Critical reflection in social work – new research

light_bulb_text_10995A guest post by Matt Rankine 

In this post Matt Rankine, a supervision researcher, from the University of Auckland in Aotearoa New Zealand reports on recent research with links to new articles.

Critical reflection provides opportunity for innovation within professional practice. This has become vital when considering the ‘bigger picture’ for professionals, service users and their interaction with oppressive structures within our society. A “thinking aloud” process. A way forward in social work supervision describes a thinking aloud process used in a study with supervisor–supervisee dyads in community-based child welfare social work to assist critical reflection. Thinking aloud is a technique that uses open-ended questioning and inquiry from audio-recorded supervision sessions to explore practice at a deeper level. Within the supervision session, this process compliments critical reflection on practice and provides a learning tool within supervision. The feedback from the dyads who participated in the study (Rankine, 2017) identified how thinking aloud developed problem solving and solutions that could transform their future practice.  Read the new article here

Rankine, M. (2019). The ‘thinking aloud’ process: a way forward in social work supervision Reflective Practice, 1-14. doi:10.1080/14623943.2018.1564651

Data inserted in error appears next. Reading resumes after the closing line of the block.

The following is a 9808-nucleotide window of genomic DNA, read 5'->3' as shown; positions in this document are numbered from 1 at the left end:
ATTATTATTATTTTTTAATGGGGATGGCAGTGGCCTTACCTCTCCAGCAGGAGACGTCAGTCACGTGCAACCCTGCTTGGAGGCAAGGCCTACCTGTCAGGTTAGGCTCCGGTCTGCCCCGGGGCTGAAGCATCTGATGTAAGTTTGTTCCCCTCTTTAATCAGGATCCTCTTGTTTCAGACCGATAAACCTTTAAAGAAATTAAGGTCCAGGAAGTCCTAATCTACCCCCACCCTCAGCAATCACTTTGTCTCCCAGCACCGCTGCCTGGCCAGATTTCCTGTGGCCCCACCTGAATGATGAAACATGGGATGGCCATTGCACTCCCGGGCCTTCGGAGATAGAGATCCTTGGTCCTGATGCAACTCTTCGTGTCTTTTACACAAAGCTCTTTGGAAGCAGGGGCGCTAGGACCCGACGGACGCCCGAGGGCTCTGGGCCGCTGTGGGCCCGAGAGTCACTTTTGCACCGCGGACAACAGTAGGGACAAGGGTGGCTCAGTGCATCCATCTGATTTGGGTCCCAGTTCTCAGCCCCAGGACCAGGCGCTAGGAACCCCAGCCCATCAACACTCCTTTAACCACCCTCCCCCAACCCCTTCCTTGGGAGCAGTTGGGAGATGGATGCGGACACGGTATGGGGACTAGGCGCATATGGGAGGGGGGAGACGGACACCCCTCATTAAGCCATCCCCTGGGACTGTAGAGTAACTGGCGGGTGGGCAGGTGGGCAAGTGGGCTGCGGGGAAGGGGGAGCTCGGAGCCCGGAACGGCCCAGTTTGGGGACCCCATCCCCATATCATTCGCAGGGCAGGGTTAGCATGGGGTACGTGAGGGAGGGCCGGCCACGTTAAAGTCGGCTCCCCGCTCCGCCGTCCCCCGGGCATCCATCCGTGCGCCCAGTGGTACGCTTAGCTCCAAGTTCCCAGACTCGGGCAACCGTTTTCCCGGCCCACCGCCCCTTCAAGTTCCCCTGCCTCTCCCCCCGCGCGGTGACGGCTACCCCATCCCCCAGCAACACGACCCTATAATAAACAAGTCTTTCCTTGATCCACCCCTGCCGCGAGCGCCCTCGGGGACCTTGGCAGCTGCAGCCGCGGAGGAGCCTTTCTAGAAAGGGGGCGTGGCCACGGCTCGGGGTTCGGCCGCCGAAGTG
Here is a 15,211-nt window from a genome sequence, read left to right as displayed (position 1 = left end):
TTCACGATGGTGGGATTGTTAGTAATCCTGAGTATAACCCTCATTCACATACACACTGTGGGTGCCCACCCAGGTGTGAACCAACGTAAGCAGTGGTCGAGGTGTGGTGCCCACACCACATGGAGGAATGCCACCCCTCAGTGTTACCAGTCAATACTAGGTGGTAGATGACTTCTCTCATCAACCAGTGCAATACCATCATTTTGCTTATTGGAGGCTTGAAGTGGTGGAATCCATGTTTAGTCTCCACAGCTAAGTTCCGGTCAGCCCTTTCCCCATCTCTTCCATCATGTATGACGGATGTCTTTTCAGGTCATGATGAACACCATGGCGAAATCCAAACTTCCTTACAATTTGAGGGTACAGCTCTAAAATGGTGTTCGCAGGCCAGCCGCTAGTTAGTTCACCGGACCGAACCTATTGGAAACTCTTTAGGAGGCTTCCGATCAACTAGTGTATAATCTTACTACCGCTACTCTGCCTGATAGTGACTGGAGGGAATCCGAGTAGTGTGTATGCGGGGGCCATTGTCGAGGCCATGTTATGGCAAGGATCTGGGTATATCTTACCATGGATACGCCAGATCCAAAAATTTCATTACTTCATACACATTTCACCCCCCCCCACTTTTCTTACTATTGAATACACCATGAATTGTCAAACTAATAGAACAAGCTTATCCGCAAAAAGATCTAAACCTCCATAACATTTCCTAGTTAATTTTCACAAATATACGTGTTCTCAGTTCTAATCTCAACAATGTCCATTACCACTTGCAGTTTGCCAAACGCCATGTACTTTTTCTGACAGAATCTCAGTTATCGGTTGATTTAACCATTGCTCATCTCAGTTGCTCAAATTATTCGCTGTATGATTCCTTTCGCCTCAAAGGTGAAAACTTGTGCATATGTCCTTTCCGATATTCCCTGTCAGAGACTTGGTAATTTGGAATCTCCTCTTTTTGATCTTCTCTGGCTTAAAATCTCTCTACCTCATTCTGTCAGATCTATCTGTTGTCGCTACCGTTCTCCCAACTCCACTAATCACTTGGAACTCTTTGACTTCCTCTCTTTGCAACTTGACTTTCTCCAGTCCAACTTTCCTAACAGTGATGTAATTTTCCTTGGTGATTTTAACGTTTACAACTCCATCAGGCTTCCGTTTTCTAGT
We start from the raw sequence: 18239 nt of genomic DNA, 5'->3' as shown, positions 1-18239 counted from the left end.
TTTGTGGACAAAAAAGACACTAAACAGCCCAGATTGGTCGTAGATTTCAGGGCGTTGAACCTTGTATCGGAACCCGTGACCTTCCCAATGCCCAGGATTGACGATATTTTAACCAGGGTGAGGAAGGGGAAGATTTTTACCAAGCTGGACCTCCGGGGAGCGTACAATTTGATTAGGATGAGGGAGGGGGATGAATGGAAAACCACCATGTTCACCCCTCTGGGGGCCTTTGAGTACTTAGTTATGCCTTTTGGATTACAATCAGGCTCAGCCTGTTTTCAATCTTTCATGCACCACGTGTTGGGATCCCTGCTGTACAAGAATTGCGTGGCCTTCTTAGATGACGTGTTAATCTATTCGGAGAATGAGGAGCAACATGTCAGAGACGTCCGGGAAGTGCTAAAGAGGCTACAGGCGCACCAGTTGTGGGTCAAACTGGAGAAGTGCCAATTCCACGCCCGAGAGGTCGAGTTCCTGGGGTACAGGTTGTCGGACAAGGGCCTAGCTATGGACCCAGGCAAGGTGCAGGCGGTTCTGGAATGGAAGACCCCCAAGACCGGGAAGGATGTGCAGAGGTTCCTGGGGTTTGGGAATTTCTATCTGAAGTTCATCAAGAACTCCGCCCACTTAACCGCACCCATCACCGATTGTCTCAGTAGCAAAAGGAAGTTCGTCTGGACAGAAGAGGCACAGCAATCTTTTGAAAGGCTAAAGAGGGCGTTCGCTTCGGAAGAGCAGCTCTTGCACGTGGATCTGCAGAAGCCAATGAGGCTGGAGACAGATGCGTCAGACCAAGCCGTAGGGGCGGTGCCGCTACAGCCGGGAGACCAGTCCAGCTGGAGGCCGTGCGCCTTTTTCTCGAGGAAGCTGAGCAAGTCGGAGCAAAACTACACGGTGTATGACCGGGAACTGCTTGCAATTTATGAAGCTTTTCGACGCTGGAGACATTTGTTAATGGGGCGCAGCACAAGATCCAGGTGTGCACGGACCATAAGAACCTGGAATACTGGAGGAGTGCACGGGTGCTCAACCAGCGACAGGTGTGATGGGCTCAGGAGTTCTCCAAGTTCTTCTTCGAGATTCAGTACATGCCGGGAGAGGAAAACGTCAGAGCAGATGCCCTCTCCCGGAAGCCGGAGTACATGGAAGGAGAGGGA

Thinking aloud offers an example of how knowledge can be co-constructed by practitioners within practice and critical reflection captured within qualitative research approaches. Supervision under the microscope: Critical conversations in a learning community reports on the experience of four experienced supervisors, (Allyson Davys, Fiona Howard, Matt Rankine and Andrew Thompson, who are educators,  clinicians and researchers within their respective professions) who created a learning community for supervision. The participants created a model for critique and feedback which is centred on a ‘thinking aloud’ process. Supervisor authenticity and presence, encouraging reflection, participation and uncovering assumptions, and the benefits of the thinking aloud process were key themes discussed and explored by the group. The learning community was recommended as an important source for a supervisor’s continuous professional development. Read the new article here

Davys, A., Howard, F., Rankine, M., & Thompson, A. (2019). Supervision under the microscope: Critical conversations in a learning community Practice, 1-16. doi:10.1080/09503153.2018.1558196

Matt can be reached at m.rankine@auckland.ac.nz  for further information.

See also Matt’s previous post on  his research.

Rankine, M., Beddoe, L., O’Brien, M., & Fouché, C. (2018). What’s your agenda? Reflective supervision in community-based child welfare services European Journal of Social Work, 21(3), 428-440. doi:10.1080/13691457.2017.1326376

About socialworknz

I'm a social work researcher in Aotearoa New Zealand
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